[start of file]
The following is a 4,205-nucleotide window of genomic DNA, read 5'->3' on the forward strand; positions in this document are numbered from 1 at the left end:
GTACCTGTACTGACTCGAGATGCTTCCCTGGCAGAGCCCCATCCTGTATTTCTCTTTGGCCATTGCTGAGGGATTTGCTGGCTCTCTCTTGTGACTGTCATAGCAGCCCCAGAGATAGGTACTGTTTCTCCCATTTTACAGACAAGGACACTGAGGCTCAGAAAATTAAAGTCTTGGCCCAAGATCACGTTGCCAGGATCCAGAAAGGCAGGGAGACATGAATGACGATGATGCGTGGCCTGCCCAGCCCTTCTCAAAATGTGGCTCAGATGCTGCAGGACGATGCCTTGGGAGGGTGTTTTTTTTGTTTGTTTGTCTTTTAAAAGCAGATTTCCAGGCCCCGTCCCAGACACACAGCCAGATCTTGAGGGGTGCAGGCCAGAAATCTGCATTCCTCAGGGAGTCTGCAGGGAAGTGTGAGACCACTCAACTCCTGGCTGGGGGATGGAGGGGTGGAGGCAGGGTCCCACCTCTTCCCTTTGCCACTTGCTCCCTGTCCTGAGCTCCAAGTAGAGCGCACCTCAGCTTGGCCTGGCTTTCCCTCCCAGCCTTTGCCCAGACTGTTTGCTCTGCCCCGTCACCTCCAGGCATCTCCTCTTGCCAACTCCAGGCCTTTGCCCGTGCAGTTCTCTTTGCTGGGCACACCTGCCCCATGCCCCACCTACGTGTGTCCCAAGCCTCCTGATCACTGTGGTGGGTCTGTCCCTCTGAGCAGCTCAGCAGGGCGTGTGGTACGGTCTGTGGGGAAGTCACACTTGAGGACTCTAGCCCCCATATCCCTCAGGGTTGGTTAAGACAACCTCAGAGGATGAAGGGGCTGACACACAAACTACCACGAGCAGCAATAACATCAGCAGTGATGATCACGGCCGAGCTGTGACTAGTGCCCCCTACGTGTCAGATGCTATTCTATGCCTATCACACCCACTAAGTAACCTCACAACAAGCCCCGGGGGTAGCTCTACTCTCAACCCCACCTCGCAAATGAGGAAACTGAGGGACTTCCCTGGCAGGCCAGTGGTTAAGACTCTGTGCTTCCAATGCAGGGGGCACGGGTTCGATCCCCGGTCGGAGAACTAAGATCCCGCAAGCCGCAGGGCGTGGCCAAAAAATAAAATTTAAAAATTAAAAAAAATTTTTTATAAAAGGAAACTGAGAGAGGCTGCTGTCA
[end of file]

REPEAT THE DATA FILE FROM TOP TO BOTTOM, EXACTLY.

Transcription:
The following is a 4,205-nucleotide window of genomic DNA, read 5'->3' on the forward strand; positions in this document are numbered from 1 at the left end:
GTACCTGTACTGACTCGAGATGCTTCCCTGGCAGAGCCCCATCCTGTATTTCTCTTTGGCCATTGCTGAGGGATTTGCTGGCTCTCTCTTGTGACTGTCATAGCAGCCCCAGAGATAGGTACTGTTTCTCCCATTTTACAGACAAGGACACTGAGGCTCAGAAAATTAAAGTCTTGGCCCAAGATCACGTTGCCAGGATCCAGAAAGGCAGGGAGACATGAATGACGATGATGCGTGGCCTGCCCAGCCCTTCTCAAAATGTGGCTCAGATGCTGCAGGACGATGCCTTGGGAGGGTGTTTTTTTTGTTTGTTTGTCTTTTAAAAGCAGATTTCCAGGCCCCGTCCCAGACACACAGCCAGATCTTGAGGGGTGCAGGCCAGAAATCTGCATTCCTCAGGGAGTCTGCAGGGAAGTGTGAGACCACTCAACTCCTGGCTGGGGGATGGAGGGGTGGAGGCAGGGTCCCACCTCTTCCCTTTGCCACTTGCTCCCTGTCCTGAGCTCCAAGTAGAGCGCACCTCAGCTTGGCCTGGCTTTCCCTCCCAGCCTTTGCCCAGACTGTTTGCTCTGCCCCGTCACCTCCAGGCATCTCCTCTTGCCAACTCCAGGCCTTTGCCCGTGCAGTTCTCTTTGCTGGGCACACCTGCCCCATGCCCCACCTACGTGTGTCCCAAGCCTCCTGATCACTGTGGTGGGTCTGTCCCTCTGAGCAGCTCAGCAGGGCGTGTGGTACGGTCTGTGGGGAAGTCACACTTGAGGACTCTAGCCCCCATATCCCTCAGGGTTGGTTAAGACAACCTCAGAGGATGAAGGGGCTGACACACAAACTACCACGAGCAGCAATAACATCAGCAGTGATGATCACGGCCGAGCTGTGACTAGTGCCCCCTACGTGTCAGATGCTATTCTATGCCTATCACACCCACTAAGTAACCTCACAACAAGCCCCGGGGGTAGCTCTACTCTCAACCCCACCTCGCAAATGAGGAAACTGAGGGACTTCCCTGGCAGGCCAGTGGTTAAGACTCTGTGCTTCCAATGCAGGGGGCACGGGTTCGATCCCCGGTCGGAGAACTAAGATCCCGCAAGCCGCAGGGCGTGGCCAAAAAATAAAATTTAAAAATTAAAAAAAATTTTTTATAAAAGGAAACTGAGAGAGGCTGCTGTCA